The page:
Rolling Stone's Jon Landau described Otis Redding's music as "the highest level of expression rock 'n' roll has yet attained." And now from the critically acclaimed author of Midnight Riders: The Story of the Allman Brothers Band comes an intimate look at soul brother number one and the undisputed king of soul, Otis Redding.
Music was his sole occupation. Inspired by the works of Little Richard, a singer raised in a small town just miles from his own, Otis Redding knew he wanted to become a singer. This dream, his father said, would lead him nowhere, but when Otis Redding first burst onto the scene in 1962 with his R&B hit "These Arms of Mine" music enthusiasts knew they were listening to the voice of a star. With over fourteen songs gracing the top 20 chart, Otis Redding soon became a music phenomenon. Crooning tunes such as "Respect," "I Can't Stop Loving You," and "Try a Little Tenderness," Otis Redding defined a new generation of R&B music.
He solidified his position as a superstar by stealing the spotlight at concerts like the Monterey Pop Festival in 1967. But at the height of his career, three days after completing his most popular song "(Sittin' On) The Dock of the Bay," Otis Redding died in a tragic plane crash over Madison, Wisconsin.
Now for the first time in paperback, Otis!: The Otis Redding Story tells the true life story of the Rock and Roll Hall of Fame legend who changed the face of R&B music. This revealing portrait is hailed as the most definitive text on the man who embodied the very essence of soul.
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Scott Freeman is the author of Midnight Riders: The Story of the Allman Brothers Band. He has received more than two dozen awards for his journalism, including two nominations for the Pulitzer Prize. He is a senior editor at Atlanta Magazine.
Before his death in 1967 at the age of 26, the legendary soul singer Otis Redding was the premier act of the Stax-Volt record company, whose recordings by Booker T. & the MG's and Sam & Dave, among others, offered a Southern-based brew of R&B, funk and blues that was Motown Records' main competitor in the mid- to late-1960s. Freeman, whose excellent Midnight Riders explored the Allman Brothers' revolutionary Southern rock, has produced another well-written, expertly researched and culturally sensitive chapter in the history of Southern popular music, as well as the first truly in-depth view of the man whose powerful stage presence and commanding vocals made him the first soul artist to cross over to a predominantly white, rock-oriented audience. Redding's music is given its proper context in the black community of Macon, Ga. which also produced Little Richard and James Brown and in the managing career of Phil Walden, a young white soul fan who managed and directed Redding's career and began a Macon-based musical empire that, unlike most Southern labels, achieved success based on a true unity of black and white musicians . But Freeman is no hagiographer: he makes it clear that both Redding and Walden were tough characters with their eyes on the money, too. This nuanced account of Redding's celebrated career, which ended only three days after he recorded the song "The Dock of the Bay," proves that he deserves his place in the pantheon of great American singers. Eight pages of photos not seen by PW. (Dec.) Forecast: With a national radio campaign and supported by the enduring popularity of Redding's music, this should be a success with audiences interested in classic American roots music.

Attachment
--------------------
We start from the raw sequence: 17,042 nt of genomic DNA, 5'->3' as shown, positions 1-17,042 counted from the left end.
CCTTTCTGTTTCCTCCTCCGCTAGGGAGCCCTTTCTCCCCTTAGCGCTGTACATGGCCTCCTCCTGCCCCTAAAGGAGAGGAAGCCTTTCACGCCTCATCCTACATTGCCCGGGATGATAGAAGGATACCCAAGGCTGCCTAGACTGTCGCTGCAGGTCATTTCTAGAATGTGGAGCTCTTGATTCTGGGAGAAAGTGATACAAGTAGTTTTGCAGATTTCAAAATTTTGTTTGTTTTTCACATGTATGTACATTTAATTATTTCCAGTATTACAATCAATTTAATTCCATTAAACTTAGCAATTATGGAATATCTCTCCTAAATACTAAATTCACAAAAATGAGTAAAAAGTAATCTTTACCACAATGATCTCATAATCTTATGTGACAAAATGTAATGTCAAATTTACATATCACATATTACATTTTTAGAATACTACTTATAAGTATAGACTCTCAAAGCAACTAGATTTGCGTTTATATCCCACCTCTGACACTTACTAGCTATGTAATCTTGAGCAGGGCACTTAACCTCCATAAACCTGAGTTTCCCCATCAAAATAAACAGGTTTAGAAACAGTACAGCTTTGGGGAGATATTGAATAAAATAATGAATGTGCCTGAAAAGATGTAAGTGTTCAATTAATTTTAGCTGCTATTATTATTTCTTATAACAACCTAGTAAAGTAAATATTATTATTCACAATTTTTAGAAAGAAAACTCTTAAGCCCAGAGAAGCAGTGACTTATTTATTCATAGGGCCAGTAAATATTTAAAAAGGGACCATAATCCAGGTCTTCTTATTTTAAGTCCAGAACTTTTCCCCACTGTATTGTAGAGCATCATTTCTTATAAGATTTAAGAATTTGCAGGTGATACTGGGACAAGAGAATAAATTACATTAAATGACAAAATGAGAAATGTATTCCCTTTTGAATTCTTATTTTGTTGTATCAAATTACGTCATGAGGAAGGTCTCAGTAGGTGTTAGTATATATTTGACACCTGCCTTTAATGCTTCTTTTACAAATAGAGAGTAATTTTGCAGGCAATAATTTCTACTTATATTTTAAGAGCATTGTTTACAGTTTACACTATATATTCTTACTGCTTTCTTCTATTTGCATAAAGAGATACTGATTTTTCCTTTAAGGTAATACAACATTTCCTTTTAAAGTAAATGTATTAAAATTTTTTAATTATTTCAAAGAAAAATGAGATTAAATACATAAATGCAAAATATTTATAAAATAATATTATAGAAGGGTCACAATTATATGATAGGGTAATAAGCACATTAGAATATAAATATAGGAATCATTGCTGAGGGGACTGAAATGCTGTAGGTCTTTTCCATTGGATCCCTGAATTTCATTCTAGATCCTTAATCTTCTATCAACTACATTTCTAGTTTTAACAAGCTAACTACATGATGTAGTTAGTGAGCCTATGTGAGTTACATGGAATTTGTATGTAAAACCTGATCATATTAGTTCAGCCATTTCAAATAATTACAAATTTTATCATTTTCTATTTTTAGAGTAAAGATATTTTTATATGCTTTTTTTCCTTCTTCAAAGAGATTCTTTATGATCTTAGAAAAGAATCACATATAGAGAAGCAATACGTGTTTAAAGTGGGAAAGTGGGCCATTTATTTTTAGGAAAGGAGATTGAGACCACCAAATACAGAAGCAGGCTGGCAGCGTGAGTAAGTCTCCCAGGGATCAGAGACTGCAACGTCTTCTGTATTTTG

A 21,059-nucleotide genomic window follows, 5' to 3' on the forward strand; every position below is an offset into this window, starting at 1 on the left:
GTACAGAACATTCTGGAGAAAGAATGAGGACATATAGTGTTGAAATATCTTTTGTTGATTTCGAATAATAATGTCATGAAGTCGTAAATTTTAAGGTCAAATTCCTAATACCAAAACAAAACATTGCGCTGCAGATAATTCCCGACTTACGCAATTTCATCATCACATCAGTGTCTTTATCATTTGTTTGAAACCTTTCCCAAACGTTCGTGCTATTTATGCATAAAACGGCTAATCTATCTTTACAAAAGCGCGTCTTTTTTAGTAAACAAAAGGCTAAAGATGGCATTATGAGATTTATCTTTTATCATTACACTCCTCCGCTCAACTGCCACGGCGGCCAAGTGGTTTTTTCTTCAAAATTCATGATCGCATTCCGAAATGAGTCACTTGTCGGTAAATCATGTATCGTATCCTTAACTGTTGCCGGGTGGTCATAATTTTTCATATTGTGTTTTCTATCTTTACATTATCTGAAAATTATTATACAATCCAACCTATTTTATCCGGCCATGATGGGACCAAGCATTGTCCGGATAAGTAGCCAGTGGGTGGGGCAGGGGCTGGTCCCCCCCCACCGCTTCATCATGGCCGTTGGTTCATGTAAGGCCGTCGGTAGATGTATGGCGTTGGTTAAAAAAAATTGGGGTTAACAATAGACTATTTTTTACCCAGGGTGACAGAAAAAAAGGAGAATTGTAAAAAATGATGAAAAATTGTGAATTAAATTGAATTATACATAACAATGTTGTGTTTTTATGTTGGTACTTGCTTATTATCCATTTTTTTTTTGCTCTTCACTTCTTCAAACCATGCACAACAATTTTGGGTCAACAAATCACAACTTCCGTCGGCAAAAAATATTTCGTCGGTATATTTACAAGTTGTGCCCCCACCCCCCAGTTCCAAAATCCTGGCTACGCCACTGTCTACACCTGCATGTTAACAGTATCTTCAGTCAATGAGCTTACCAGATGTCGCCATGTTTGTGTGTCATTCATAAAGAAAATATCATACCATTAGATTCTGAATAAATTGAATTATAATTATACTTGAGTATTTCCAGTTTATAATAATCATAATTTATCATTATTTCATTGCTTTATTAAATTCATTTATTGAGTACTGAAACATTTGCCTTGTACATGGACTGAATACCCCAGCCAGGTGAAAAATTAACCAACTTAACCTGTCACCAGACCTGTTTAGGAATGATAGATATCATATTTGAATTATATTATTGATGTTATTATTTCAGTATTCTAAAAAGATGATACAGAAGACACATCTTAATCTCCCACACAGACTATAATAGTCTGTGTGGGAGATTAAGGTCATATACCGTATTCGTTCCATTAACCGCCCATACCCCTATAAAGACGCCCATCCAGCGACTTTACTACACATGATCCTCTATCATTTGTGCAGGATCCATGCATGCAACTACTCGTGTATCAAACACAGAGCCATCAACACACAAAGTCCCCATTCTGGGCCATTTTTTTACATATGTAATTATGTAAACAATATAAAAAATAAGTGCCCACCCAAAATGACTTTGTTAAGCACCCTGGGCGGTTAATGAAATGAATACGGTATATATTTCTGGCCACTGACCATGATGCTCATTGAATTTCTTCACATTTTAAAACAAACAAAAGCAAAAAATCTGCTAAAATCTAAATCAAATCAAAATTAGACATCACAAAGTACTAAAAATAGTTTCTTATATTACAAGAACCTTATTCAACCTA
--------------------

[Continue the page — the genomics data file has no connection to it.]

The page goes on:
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Book Description St. Martin's Griffin, 2002. Paperback. Book Condition: New. Never used!. Bookseller Inventory # P110312302975
Book Description St. Martin's Griffin. PAPERBACK. Book Condition: New. 0312302975 New Condition. Bookseller Inventory # NEW7.1023083
Book Description St. Martin's Griffin, 2002. Paperback. Book Condition: New. Bookseller Inventory # DADAX0312302975